This file is published via the existing Infrastructure using DNS, DHCP and a WEB Server.

Create the configuration file

Create the wpad.dat file inserting the following text:
function FindProxyForURL(url, host) {
return "PROXY 192.168.100.10:3128; DIRECT";
}

IIS

Create a new website and link it to a folder of your choice, (for instance c:\wpad). Place the wpad.dat file inside the folder.
Create a mime type for the .dat  file type with the mime type  “application/x-ns-proxy-autoconfig”.
Restart IIS. If you already have an IIS just place the file in the root directory.

Apache:

Create the wpad.dat file on the www directory depending on your distribution (on a Debian is /var/www/).
For instance:
#nano /var/www/wpad.dat
would open the nano editor. If nano is not install use vi or mcedit or any other text editor.
Edit httpd.conf:
#nano /etc/apache/httpd.conf
and insert the following line:  
AddType application/x-ns-proxy-autoconfig .dat

Make sure apache daemon is starting at boot time, (update-rc.d  apache2 defaults)
Restart apache #/etc/init.d/apache2 restart.

DHCP – Configuration for Proxy Auto discovery

(on a Microsoft DHCP server)

  1. Click Start, point to All Programs, point to Administrative Tools, and then click DHCP.
  2. In the console tree, right-click the applicable DHCP server, click Set Predefined Options, and then click Add.
  3. In Name, type WPAD.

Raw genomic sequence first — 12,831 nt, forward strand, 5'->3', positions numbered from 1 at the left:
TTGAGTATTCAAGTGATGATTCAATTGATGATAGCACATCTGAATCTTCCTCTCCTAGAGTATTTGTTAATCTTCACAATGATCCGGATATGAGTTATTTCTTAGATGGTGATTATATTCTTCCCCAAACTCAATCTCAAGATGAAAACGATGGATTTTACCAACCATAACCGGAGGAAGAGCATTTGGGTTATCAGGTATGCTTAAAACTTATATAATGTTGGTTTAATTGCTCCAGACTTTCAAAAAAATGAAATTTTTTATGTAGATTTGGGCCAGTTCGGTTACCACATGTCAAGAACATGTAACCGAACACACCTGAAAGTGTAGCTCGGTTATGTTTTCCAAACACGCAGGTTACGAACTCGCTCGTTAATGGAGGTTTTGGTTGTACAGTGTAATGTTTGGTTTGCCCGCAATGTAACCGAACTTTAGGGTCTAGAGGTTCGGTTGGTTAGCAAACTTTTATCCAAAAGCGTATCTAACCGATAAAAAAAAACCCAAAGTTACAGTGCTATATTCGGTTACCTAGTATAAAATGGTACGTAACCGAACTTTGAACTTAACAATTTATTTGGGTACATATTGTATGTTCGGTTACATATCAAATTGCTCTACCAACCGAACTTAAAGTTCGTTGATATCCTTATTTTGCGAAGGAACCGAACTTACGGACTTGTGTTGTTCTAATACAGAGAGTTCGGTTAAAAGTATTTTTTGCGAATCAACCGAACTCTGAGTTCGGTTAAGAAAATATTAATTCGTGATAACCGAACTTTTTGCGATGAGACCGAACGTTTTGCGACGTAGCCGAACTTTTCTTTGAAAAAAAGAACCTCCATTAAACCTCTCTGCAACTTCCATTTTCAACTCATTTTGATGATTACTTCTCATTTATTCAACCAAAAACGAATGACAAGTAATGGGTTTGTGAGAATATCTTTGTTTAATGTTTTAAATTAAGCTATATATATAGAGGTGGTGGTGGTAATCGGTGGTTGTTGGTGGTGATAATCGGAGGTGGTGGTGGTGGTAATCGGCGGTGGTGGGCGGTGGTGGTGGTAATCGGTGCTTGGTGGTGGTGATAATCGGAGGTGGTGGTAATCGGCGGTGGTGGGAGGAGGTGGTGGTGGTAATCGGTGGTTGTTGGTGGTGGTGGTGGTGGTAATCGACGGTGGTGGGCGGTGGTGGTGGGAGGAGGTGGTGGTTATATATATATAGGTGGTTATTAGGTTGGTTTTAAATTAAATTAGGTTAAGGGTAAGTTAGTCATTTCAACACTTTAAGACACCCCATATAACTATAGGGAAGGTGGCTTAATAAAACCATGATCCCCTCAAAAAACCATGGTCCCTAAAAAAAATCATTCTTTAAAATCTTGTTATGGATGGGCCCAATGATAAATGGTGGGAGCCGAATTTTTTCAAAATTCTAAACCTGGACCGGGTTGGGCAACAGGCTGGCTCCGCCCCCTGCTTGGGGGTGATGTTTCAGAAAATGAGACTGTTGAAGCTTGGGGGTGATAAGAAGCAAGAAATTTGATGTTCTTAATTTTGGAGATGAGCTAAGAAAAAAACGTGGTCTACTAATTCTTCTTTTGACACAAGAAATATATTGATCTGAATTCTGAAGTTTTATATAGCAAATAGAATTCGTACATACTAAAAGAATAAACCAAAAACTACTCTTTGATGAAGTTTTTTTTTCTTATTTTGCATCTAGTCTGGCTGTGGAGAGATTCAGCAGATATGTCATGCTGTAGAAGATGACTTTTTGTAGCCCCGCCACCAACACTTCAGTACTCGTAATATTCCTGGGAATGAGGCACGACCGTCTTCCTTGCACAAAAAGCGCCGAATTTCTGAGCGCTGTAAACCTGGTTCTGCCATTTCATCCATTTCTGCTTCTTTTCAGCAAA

4. In Code, type 252.
  5. In Data type, select String, and then click OK.
  6. In String, type http://internalserver/wpad.dat where:
    • internalserver is the domain name of the Server that hosts the wpad.dat file. (Alternatively you can use fully qualified domain name, (eg. http://internalserver.domain.local:3129/wpad.dat)
    • Port is the port number on which automatic discovery information is published. You can specify any port number. I put 3129.
  7. Right-click Server options, and then click Configure options.
  8. Confirm that Option 252 is selected.

If you configure this on a Unix DHCP server you might need to add an extra blank character at the end of the DNS Configuration
Create an alias (CNAME) with the name wpad pointing at the webserver that hosts your wpad.dat file. For instance the alias is wpad and the fully qualified domain name is internalserver.domain.local

Troubleshooting

WPAD alias DNS entry not responding
After creating your alias when you ping wpad you get host not found this could be related to a security improvement on Microsoft’s DNS servers.
To fix this you need to edit the following registry value: HKEY_LOCAL_MACHINE\SYSTEM\CurrentControlSet\Services\DNS\Parameters\GlobalQueryBlockList
Edit this on all of your Microsoft DNS servers and remove wpad from the list of values. See the image below:

Registry Fix for Implementation of WPAD

Note that this configuration requires you or your user to configure your browser to “Automatically Detect Settings”.
For Internet Explorer this can be automatically configured for all the users in an Active Directory domain via a Group Policy.
The same policy will be used by Google Chrome, which uses the Windows Internet Connection configuration.
Other browsers such as Opera, and Mozilla will have to be manually configured. Alternatively, for an automatic configuration they can be tweaked via registry hacks or configured via third party software.
The disadvantage with manual configuration is of course the cost of deployment and the fact that this can be changed by the user. If you want to enforce the use of the proxy you have to restrict the gateway access and allow only the proxy machine to access it. Another way would be to configure your proxy to be your router and set up a transparent proxy.